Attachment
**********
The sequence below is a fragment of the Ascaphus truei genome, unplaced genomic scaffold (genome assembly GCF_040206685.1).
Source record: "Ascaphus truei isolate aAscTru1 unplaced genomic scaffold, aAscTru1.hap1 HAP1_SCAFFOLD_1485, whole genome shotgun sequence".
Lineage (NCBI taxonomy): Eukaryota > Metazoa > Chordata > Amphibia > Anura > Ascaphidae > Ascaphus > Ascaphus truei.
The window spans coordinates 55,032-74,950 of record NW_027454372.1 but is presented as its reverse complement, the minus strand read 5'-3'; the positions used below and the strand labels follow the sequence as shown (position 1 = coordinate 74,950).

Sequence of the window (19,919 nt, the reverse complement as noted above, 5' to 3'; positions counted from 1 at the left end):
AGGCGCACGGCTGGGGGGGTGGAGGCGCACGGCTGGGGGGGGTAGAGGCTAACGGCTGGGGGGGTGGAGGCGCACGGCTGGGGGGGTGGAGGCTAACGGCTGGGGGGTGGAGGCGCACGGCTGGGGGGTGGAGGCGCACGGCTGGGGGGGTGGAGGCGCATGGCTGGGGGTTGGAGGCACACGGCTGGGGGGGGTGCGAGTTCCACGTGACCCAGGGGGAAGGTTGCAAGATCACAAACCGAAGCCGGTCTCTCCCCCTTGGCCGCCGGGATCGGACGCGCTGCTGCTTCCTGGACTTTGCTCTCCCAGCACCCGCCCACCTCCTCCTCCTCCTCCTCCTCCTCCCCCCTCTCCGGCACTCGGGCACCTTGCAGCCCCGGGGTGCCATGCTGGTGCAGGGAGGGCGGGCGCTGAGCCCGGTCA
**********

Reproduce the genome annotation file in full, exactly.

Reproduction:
The sequence below is a fragment of the Ascaphus truei genome, unplaced genomic scaffold (genome assembly GCF_040206685.1).
Source record: "Ascaphus truei isolate aAscTru1 unplaced genomic scaffold, aAscTru1.hap1 HAP1_SCAFFOLD_1485, whole genome shotgun sequence".
Lineage (NCBI taxonomy): Eukaryota > Metazoa > Chordata > Amphibia > Anura > Ascaphidae > Ascaphus > Ascaphus truei.
The window spans coordinates 55,032-74,950 of record NW_027454372.1 but is presented as its reverse complement, the minus strand read 5'-3'; the positions used below and the strand labels follow the sequence as shown (position 1 = coordinate 74,950).

Sequence of the window (19,919 nt, the reverse complement as noted above, 5' to 3'; positions counted from 1 at the left end):
AGGCGCACGGCTGGGGGGGTGGAGGCGCACGGCTGGGGGGGGTAGAGGCTAACGGCTGGGGGGGTGGAGGCGCACGGCTGGGGGGGTGGAGGCTAACGGCTGGGGGGTGGAGGCGCACGGCTGGGGGGTGGAGGCGCACGGCTGGGGGGGTGGAGGCGCATGGCTGGGGGTTGGAGGCACACGGCTGGGGGGGGTGCGAGTTCCACGTGACCCAGGGGGAAGGTTGCAAGATCACAAACCGAAGCCGGTCTCTCCCCCTTGGCCGCCGGGATCGGACGCGCTGCTGCTTCCTGGACTTTGCTCTCCCAGCACCCGCCCACCTCCTCCTCCTCCTCCTCCTCCTCCCCCCTCTCCGGCACTCGGGCACCTTGCAGCCCCGGGGTGCCATGCTGGTGCAGGGAGGGCGGGCGCTGAGCCCGGTCA